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Social protests mark an atypical Independence Day in Colombia

, Social protests mark an atypical Independence Day in Colombia

RIO DE JANEIRO, BRAZIL – Protests against the Colombian government returned to the streets this Tuesday, July 20, on the occasion of Independence Day and the installation of the National Congress, to which the ruling party and the opposition presented bills related to the social demands that drove the mobilizations.

The day of demonstrations was festive in the main cities of the country where thousands of people raised their demands for justice, employment, health, and education, as well as demanded the State to respect life and human rights.

Read also: Check out our coverage on Colombia

However, there were disturbances in Medellin and Manizales, where demonstrators clashed with the police.

“Let the excessive police violence against demonstrators and in particular against young people stop,” said the president of the Central Unitaria de Trabajadores (CUT), Francisco Maltés, at the start of a concert in Bogotá by the rock band Aterciopelados.

, Social protests mark an atypical Independence Day in Colombia
The day of demonstrations was festive in the main cities of the country where thousands of people raised their demands for justice, employment, health, and education. (Photo internet reproduction)

Colombian president, Iván Duque, responded in advance to these claims during the speech with which he opened the new congressional session, in which he acknowledged that the country has a “historical debt” with the poorest.

“We know and understand that there are historical debts to settle, that there are many frustrations that we feel as a society, but we will find the solution by working as a team”, said Duque before the full Congress, which this year, due to the protests called, was installed at 9 AM and not at 3 PM as is traditional.

Duque also paid tribute on Independence Day to the Military and Police Forces, to the families of all the victims of the pandemic and the country’s violence, and called on Colombians to “find solutions that will make us greater as a society”.

REJECTION OF POLICE VIOLENCE

Since April 28, Duque has been facing a social crisis unprecedented in the recent history of the country, which erupted due to the rejection of a large part of the society, mainly the young population, to his government’s fiscal policy.

Those massive mobilizations in May and June were generally peaceful, but in cities such as Cali and Bogotá they were marked by violence.

The Colombian Attorney General’s Office has documented more than twenty deaths in the 50 days of protests, but several human rights organizations put the figure at 84, at least 20 by police gunfire, as they told the mission of the Inter-American Commission on Human Rights (IACHR) that visited the country in June.

For this reason, the President presented this Tuesday before the Congress the Project of Integral Transformation of the National Police, which promotes a spirit of proximity to citizens, transparency in the procedures of the institution and strengthening the protection of human rights.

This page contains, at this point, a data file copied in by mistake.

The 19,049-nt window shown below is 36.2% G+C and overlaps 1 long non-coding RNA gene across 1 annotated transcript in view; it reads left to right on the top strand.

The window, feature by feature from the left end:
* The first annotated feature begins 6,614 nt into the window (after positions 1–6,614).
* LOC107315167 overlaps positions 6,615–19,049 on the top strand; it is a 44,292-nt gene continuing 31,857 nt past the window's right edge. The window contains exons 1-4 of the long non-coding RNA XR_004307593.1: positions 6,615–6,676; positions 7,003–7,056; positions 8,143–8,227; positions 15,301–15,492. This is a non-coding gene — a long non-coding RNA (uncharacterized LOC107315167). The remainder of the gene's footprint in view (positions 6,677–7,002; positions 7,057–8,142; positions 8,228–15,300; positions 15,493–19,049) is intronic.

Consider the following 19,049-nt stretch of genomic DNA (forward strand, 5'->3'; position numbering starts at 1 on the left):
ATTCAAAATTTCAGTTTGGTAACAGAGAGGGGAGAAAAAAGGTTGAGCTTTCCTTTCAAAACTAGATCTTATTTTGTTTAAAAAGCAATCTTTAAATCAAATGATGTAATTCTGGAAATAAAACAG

He also initiated the legislative process of a bill for a new career statute for the professionalization of the police service, with which he expects to promote “respect, guarantees and protection of peaceful protest”.

STRIKE COMMITTEE PRESENTS BILLS

On this day, the National Strike Committee (CNP), convenor of the demonstrations, also presented 10 bills in which they include the demands that led to the dialogue tables with the Government, which ended more than a month ago without any agreement.

The unions expect Congress to process their proposals, which include a basic income of one minimum monthly salary for one year for 7.5 million households, universal free public higher education, strengthening of the public health network, support for the economic reactivation of MSMEs and the agricultural sector, and actions against gender violence, among other proposals.

Maltés thanked the demonstrators for peacefully supporting the projects of the CNP and said that the artistic and cultural mobilizations, with which they rejected today “the policies of the Government”, are a legitimate way of “expressing indignation”.

CLAIMS OF THE OPPOSITION

For its part, the leftist legislative opposition questioned Duque for leaving the precincts of Congress without listening to the reply to his speech, an intervention to which they are entitled by law.

“We have regressed in human rights to the dark times of the Security Statute (of the 1980s). The non-compliance and attacks on the peace agreement, lead us to the resurgence of violence, massacres and the systematic murder of social and environmental leaders,” said Senator Antonio Sanguino, of the Alianza Verde party.

The congressman also criticized the ruling party for, he said, not having provided sufficient guarantees for the legitimate exercise of social protest, stigmatizing the opposition and accusing it of being complicit in an international smear strategy.

“We listen to Iván Duque and millions of us think that he lives in a country that is definitely not Colombia. He leaves (Congress) just when the opposition was going to speak, then we have made the decision not to speak to a president who delegates his ear, but to speak to Colombia”, said in her speech representative María José Pizarro, from the leftist movement Lista de la Decencia (List of Decency).

The representative assured that Colombia is living one of the most painful times in its history and added that “that is the legacy of Iván Duque’s government”, who will be remembered for “pain, for poverty, for indifference, for meanness”.

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